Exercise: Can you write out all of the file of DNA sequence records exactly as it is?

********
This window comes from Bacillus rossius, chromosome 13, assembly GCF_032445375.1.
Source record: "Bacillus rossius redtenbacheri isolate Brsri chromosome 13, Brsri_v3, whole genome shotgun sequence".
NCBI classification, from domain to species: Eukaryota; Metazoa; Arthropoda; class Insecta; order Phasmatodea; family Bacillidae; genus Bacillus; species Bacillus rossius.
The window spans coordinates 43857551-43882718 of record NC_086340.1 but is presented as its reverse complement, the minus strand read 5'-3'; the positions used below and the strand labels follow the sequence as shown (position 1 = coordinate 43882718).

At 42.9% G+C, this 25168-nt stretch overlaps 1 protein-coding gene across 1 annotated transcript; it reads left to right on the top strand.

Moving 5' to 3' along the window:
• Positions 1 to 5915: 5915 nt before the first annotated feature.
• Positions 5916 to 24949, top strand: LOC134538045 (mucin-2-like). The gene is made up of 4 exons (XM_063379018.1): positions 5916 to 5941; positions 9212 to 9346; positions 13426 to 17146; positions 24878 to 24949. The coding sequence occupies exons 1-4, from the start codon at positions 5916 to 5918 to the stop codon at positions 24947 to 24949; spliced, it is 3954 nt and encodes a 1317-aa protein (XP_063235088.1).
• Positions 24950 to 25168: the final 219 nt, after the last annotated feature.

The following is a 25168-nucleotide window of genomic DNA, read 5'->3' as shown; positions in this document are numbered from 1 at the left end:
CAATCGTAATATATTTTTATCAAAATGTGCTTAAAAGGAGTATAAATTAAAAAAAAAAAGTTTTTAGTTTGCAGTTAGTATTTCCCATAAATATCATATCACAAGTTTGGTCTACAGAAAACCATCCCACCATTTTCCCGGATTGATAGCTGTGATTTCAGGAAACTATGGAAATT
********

This window comes from Bacillus rossius, chromosome 13, assembly GCF_032445375.1.
Source record: "Bacillus rossius redtenbacheri isolate Brsri chromosome 13, Brsri_v3, whole genome shotgun sequence".
NCBI classification, from domain to species: Eukaryota; Metazoa; Arthropoda; class Insecta; order Phasmatodea; family Bacillidae; genus Bacillus; species Bacillus rossius.
The window spans coordinates 43857551-43882718 of record NC_086340.1 but is presented as its reverse complement, the minus strand read 5'-3'; the positions used below and the strand labels follow the sequence as shown (position 1 = coordinate 43882718).

At 42.9% G+C, this 25168-nt stretch overlaps 1 protein-coding gene across 1 annotated transcript; it reads left to right on the top strand.

Moving 5' to 3' along the window:
• Positions 1 to 5915: 5915 nt before the first annotated feature.
• Positions 5916 to 24949, top strand: LOC134538045 (mucin-2-like). The gene is made up of 4 exons (XM_063379018.1): positions 5916 to 5941; positions 9212 to 9346; positions 13426 to 17146; positions 24878 to 24949. The coding sequence occupies exons 1-4, from the start codon at positions 5916 to 5918 to the stop codon at positions 24947 to 24949; spliced, it is 3954 nt and encodes a 1317-aa protein (XP_063235088.1).
• Positions 24950 to 25168: the final 219 nt, after the last annotated feature.

The following is a 25168-nucleotide window of genomic DNA, read 5'->3' as shown; positions in this document are numbered from 1 at the left end:
CAATCGTAATATATTTTTATCAAAATGTGCTTAAAAGGAGTATAAATTAAAAAAAAAAAGTTTTTAGTTTGCAGTTAGTATTTCCCATAAATATCATATCACAAGTTTGGTCTACAGAAAACCATCCCACCATTTTCCCGGATTGATAGCTGTGATTTCAGGAAACTATGGAAATT